The Real Tragedy Of Bill Cosby Isn’t About The Fall From Grace Of “America’s Dad”
The tragedy of Bill Cosby lies not in the downfall of a man once known as "America's Dad," but in the fact that a man who was, in fact, a sexual predator was allowed to evade justice for far too long.
It’s hard to overestimate how momentous this conviction is. Cosby was the first African American man to star in a television series, the first to have his own television series (he had three of them), and his role as Cliff Huxtable in the Cosby Show was held up as a role model, not just for young African Americans but for all young Americans. He joined with Sidney Poitier and other black actors in the 1970s to make movies that opposed the blaxploitation movies of the time in their portrayals of African Americans.
This is a genuinely tragic story.
In a comment, Dave makes clear what he means by “tragic”:
I’m talking about Greek tragedy. In Aristotle’s words “a reversal of fortune, involving persons renowned and of superior attainments”.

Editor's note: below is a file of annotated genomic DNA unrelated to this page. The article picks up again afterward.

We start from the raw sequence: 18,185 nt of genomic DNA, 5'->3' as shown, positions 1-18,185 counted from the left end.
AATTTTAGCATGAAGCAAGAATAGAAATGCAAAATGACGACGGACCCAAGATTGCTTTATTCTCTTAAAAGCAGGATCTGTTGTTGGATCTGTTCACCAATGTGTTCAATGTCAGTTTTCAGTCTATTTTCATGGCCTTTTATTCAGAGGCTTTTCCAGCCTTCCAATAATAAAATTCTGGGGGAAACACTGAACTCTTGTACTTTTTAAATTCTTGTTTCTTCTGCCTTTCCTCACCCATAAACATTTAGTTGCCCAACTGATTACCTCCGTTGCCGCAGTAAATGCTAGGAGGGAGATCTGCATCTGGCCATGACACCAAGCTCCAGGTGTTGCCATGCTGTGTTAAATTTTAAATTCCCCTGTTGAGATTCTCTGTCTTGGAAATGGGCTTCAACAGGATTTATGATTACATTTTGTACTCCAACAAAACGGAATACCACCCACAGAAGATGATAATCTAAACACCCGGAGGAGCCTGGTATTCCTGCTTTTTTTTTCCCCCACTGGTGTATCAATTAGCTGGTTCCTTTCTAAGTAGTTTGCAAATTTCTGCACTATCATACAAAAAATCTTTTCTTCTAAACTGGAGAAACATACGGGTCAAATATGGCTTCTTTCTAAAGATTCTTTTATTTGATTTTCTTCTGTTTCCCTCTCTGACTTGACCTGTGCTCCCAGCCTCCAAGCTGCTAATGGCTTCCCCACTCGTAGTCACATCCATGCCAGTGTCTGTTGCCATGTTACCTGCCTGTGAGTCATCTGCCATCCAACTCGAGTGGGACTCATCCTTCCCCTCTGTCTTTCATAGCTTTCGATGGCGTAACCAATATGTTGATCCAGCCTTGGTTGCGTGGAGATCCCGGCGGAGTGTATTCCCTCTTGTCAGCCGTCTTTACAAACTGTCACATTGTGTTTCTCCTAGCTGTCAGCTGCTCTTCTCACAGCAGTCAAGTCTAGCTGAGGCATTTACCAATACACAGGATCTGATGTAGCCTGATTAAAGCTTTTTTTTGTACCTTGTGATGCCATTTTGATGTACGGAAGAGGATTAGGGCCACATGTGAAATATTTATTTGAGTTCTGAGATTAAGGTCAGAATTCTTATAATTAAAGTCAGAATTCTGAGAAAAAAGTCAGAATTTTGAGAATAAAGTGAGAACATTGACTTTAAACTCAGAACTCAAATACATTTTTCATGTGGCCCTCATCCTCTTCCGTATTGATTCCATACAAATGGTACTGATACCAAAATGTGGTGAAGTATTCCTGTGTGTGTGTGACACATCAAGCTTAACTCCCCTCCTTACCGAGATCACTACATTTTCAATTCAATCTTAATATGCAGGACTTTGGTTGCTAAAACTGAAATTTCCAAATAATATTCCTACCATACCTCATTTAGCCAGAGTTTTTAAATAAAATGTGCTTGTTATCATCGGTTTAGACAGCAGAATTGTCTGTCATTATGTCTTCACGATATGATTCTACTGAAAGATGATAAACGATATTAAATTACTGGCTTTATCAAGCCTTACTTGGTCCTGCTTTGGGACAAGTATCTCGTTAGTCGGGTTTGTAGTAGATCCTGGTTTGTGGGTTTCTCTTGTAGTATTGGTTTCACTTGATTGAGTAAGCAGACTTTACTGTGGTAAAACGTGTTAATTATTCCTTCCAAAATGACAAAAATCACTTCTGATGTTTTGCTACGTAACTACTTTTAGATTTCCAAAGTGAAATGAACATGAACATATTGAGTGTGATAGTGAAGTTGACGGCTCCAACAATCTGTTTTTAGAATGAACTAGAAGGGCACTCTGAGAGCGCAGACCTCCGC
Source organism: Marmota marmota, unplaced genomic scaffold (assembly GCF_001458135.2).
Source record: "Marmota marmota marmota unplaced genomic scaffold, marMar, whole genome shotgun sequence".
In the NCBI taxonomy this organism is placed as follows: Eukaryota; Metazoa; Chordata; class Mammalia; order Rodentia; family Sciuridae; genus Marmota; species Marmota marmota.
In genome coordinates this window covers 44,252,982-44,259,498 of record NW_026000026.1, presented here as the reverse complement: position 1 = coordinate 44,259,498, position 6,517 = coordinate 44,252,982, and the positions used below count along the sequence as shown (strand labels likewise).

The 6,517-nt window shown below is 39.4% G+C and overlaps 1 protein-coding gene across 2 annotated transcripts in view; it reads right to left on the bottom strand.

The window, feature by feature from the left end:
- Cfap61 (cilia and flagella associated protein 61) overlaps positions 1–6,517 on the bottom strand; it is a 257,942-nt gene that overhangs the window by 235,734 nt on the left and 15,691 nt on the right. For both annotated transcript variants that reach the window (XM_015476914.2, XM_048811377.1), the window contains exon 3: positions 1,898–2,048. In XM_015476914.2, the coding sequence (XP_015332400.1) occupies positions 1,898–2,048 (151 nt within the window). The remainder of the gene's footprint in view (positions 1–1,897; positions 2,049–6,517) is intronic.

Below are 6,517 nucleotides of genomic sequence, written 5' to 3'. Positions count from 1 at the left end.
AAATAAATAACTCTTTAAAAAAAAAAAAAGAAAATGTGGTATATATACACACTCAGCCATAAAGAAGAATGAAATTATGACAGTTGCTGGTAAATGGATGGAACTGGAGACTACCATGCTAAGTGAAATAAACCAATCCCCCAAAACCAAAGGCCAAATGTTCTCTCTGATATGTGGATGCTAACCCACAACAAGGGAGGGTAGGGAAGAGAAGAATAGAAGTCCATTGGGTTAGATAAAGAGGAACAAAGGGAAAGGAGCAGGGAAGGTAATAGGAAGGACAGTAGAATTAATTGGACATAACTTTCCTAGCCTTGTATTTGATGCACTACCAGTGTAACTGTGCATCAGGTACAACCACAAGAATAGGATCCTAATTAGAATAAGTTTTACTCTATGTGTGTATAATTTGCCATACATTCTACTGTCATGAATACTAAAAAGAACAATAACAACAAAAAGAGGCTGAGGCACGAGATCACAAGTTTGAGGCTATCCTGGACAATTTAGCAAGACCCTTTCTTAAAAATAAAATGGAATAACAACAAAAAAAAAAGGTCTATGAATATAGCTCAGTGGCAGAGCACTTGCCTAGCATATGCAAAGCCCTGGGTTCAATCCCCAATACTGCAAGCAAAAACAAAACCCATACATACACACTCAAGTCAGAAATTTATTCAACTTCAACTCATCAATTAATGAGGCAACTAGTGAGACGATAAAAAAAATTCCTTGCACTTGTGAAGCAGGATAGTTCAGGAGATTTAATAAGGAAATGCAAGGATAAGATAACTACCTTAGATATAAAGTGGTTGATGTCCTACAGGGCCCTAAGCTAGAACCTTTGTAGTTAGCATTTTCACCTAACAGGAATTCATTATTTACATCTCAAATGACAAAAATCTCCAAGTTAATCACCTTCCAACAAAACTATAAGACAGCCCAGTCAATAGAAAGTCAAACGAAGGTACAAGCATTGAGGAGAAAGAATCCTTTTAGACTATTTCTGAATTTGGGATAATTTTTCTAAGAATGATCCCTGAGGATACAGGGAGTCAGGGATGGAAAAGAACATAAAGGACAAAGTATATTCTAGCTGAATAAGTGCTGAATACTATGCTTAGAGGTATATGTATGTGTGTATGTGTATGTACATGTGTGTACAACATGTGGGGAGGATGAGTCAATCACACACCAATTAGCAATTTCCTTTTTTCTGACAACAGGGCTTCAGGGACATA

I fully understand where Dave is coming from here. Bill Cosby was a member of that small class of celebrities who transcended race, age, and economic class to appeal to almost anyone, and he has been a fixture of American culture for more than fifty years. His career includes groundbreakingly successful comedy albums and an appeal that reached across all demographic boundaries to the point where he was chosen to be the spokesperson for one of the most American of brands, Coca-Cola, as well as being the long-standing spokesperson for Jello Pudding and other well-known products. In 1965 he became one of the first African-American actors to have a starring role on television with his role alongside Robert Culp in I Spy, a show that ran for three seasons during the height of some of the most racially tense times in American history. Those of us who grew up in the 1970s remember him as the host of Fat Albert And The Cosby Kids a show that ran from 1972 until 1985. Beginning in 1984, he began playing the role that he is still best remembered for Heathcliff Huxtable on The Cosby Show, a show that presented America with an upper-middle-class African-American family that dealt with many of the same issues that the people who watched it dealt with in their own lives. It was because of that show that he earned the title of “America’s Dad” and became the megastar that he is most remembered for. Off-screen, Cosby also became known for his charitable work, his involvement with Temple University, and his outspokenness on issues ranging from education to the state of the family in African-American communities. He was, in other words, one of the handful of celebrities that pretty much everyone loved.